Fig.3 Cartoon showing a possible intermediate complex in pre-spliceosome formation. Cus2 and the U2 snRNP join the U1 snRNP on the intron. Prp5 causes a conformational change in U2 snRNA, which interacts with the branchpoint (BP) sequence to form the pre-spliceosome. Prp5 hydrolyses ATP, displacing Cus2. See Chathoth et al., 2014.



Quantitative analyses of transcription and splicing

Increasingly, we are applying more systematic approaches, including functional genomic approaches using deep sequencing for genome-wide analyses of transcription, co-transcriptional splicing and chromatin modification (ChIP-seq), RNA-protein interactions (CRAC), and more quantitative and kinetic analyses of RNA processing, using real-time quantitative RT-PCR and RNA-seq. Related to this, Jean coordinated an EC-funded Framework Programme 6 (FP6) project, "RiboSys", in which we, and our collaborators, used systems biology approaches to model pre-messenger RNA metabolism in Saccharomyces cerevisiae. Jean was also a partner in the EC-funded FP6 Network of Excellence in Alternative Splicing, EURASNET (www.eurasnet.org), and in the EC-funded FP7 project "UNICELLSYS".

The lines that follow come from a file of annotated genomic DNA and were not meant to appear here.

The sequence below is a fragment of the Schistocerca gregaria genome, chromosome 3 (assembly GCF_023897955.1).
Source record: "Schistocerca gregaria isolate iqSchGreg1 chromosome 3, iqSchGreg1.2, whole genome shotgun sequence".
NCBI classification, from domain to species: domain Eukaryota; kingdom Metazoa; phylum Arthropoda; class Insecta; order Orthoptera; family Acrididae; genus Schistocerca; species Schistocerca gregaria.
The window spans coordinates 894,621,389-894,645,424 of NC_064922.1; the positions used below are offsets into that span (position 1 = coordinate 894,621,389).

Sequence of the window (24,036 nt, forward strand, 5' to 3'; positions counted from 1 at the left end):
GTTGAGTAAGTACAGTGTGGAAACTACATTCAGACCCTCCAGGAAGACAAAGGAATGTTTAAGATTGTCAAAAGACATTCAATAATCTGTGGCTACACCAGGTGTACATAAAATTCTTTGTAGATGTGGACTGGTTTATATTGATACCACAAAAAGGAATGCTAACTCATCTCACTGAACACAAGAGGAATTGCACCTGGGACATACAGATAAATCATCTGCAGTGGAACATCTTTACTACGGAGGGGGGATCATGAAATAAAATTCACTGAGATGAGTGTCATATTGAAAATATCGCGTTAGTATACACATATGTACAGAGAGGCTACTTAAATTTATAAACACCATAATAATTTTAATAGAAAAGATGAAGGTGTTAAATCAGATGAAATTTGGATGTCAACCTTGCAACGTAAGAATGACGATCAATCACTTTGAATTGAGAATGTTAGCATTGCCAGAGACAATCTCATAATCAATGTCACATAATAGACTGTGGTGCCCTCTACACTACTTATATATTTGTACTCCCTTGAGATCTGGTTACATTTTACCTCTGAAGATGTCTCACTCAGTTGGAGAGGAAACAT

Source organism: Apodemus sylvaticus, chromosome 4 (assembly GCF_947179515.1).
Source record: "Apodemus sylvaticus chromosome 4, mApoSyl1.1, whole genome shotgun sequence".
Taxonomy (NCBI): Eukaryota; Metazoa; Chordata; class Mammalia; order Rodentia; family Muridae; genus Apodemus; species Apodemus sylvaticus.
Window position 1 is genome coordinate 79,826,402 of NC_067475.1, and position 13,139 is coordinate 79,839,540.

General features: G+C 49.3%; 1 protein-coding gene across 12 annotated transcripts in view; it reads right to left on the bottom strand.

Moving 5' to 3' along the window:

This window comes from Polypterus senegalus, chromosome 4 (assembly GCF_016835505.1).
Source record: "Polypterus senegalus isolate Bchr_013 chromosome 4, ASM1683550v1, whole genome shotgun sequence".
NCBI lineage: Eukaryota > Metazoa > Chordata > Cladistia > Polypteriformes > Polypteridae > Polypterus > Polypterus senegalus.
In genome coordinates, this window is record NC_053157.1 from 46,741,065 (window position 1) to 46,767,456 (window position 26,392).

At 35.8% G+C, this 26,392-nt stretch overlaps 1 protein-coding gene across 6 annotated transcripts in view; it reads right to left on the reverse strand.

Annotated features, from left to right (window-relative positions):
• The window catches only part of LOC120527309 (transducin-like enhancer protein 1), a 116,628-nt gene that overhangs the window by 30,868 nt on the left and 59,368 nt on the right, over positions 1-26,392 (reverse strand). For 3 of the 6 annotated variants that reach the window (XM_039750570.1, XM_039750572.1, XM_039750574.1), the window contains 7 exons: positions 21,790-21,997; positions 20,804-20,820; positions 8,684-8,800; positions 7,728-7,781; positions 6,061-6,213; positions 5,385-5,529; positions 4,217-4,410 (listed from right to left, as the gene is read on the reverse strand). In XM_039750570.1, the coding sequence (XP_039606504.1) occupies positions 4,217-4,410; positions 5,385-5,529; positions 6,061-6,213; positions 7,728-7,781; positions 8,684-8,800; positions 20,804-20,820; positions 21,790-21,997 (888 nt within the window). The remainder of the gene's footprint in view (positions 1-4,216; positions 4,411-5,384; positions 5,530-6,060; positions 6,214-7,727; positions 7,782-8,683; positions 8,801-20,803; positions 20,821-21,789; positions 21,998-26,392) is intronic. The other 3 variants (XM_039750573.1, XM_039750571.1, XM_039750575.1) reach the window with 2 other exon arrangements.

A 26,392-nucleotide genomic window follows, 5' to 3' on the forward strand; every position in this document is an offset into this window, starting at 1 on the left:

To facilitate more quantitative analyses, David Barrass in our lab optimised a metabolic labelling method that allows the measurement of nascent RNA metabolism in yeast with unprecedented kinetic resolution. Incorporation of 4-thiouracil into nascent RNA for short times, biotinylation and affinity selection of the thiolated, newly synthesised RNA, followed by RNA-seq permits the kinetics of RNA processing to be monitored. Data analysis is performed in collaboration with Dr Sander Granneman (Synthsys) and Dr Guido Sanguinetti (Informatics Forum, Edinburgh). In this way, we identified features in RNA that affect pre-mRNA splicing kinetics and turnover of non-coding RNAs (Barrass et al., 2015).